Here is a breakdown of current methods employed and of extraction equipment in rapid development.

Wax is produced by agitating a product before it sets after extraction.

CO2 Extraction

CO2 extraction has been employed for decades, yet COcannabis extraction is relatively new because of prohibition. Therefore, as already mentioned, manufacturers have only recently started perfecting equipment and practices to produce high-quality extracts rather than crude extracts that were labor-intensive to super refine into sellable products. Still, CO2 extracts often require further refinement, depending on the end use or desired product purity and potency.

CO2 extraction requires that cannabis material be dry—and the dryer the better. Because of that, the majority of available monoterpenes (myrcene, alpha-Pinene, beta-Pinene, limonene, linalool, terpinolene, just to name a few) are evaporated during the drying process, resulting in a product with a much lower terpene content than the plant material from which it came. That’s not to say all terpenes are eliminated, but most of the terpenes responsible for the full expression of the plant are. This makes it a perfect concentrate for manufacturing edibles, especially those that don’t taste or smell like cannabis, which many consumers and patients prefer.

CO2 extraction is a great method of extracting cannabinoids that can then be super refined via winterization, filtration and distillation. Many extractors employ CO2 as a primary extraction method, then further refine the extract into desired compounds for a variety of uses and products, ranging from edibles to topicals and oil cartridges (often infused with either non-cannabis or cannabis-derived terpenes that are added to the extract). Yields depend on both the percentages of available cannabinoids/terpenes in the plant material being processed and the skill of the technician/operator.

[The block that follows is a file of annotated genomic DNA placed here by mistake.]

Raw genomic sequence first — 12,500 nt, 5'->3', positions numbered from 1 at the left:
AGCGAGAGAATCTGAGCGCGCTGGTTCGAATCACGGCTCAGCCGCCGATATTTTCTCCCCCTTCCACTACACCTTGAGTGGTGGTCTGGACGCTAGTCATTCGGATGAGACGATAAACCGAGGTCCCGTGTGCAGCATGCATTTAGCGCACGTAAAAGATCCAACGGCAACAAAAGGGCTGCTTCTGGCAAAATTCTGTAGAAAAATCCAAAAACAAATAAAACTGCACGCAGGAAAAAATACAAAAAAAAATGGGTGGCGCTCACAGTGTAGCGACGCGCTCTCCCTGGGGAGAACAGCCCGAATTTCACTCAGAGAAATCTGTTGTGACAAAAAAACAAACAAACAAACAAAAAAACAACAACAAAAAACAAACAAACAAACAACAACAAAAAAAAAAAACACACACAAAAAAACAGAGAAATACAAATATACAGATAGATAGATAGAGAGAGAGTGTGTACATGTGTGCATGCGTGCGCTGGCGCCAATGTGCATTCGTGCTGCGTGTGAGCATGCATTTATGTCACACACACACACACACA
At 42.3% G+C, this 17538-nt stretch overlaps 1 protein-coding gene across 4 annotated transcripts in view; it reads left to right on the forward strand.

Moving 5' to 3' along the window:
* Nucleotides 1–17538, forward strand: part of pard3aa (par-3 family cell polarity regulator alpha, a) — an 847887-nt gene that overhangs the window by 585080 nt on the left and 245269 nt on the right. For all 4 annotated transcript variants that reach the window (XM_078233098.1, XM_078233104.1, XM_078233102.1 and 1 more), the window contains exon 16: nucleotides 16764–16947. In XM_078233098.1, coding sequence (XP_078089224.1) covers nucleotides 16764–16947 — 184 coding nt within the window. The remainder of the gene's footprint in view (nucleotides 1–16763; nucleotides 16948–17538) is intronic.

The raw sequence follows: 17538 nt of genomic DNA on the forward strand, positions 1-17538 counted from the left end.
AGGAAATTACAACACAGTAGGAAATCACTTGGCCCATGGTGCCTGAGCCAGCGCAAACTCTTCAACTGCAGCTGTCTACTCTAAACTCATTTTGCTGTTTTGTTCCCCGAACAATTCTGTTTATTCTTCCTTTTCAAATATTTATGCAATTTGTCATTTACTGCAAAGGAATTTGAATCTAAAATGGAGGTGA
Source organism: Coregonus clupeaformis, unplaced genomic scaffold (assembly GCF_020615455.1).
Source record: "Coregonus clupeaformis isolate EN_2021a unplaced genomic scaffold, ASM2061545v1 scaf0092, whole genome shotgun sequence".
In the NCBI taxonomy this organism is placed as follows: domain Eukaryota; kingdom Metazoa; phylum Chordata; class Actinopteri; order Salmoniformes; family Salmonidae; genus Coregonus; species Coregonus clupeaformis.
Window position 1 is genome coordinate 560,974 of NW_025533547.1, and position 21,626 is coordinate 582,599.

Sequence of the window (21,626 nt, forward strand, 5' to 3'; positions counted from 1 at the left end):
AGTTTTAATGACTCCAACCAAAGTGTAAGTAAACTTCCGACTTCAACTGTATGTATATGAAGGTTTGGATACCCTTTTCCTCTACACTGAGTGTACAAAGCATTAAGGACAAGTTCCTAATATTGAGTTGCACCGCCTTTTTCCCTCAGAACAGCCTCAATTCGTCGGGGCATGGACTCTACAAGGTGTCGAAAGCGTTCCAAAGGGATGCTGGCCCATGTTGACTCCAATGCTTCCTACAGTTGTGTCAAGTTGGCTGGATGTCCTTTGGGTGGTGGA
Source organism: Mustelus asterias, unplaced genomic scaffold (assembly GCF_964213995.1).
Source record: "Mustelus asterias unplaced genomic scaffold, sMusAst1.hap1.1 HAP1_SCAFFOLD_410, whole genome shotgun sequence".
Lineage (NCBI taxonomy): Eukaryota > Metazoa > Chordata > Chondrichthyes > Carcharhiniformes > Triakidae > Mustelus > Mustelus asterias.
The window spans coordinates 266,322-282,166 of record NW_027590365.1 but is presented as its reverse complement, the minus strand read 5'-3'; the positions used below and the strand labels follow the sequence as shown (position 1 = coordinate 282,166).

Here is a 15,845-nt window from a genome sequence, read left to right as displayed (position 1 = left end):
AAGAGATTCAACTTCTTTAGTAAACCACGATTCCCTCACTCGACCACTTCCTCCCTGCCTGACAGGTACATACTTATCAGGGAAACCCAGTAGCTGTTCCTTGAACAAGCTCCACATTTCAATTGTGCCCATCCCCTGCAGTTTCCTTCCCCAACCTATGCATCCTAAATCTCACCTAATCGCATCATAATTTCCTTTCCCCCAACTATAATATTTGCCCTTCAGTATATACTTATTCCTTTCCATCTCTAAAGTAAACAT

Hydrocarbon Extraction

Hydrocarbons, whether butane or propane (or others), have also been employed as a form of extraction in other industries for decades. However, utilizing hydrocarbons to extract cannabis at a large scale is, again, relatively new.

A decade ago, cannabis processors extracting with butane used cans of lighter fluid in a process termed “open blast,” and closed-loop extraction systems (which do not evaporate the solvent into the environment) were merely a dream. The unprecedented rise in demand for, and sales of, hydrocarbon extracts has dictated a rapid acceleration of development of available closed-loop extraction systems, which has massively improved safety and efficiency. Production costs are lower, thanks in part to new equipment that enables the butane or propane to be recycled instead of boiled off.

Hydrocarbon extraction can be performed using dry or wet plant material. (Wet material is used if processors want to focus on monoterpene preservation and extraction.) The process is rather basic: Super-refrigerated solvent is passed over plant material in a sealed vessel, stripping the cannabinoids and terpenes from the plant material and binding them to the solvent. The solvent is then removed from the cannabinoid/terpene-rich liquid and returned to the original containment vessel from which it came. (Each manufacturer and equipment manufacturer utilizes different temperatures depending on the desired reaction, be it refrigerated solvent, double-jacketed columns cooled with liquid nitrogen, or de-waxing columns and filters also cooled utilizing liquid nitrogen.)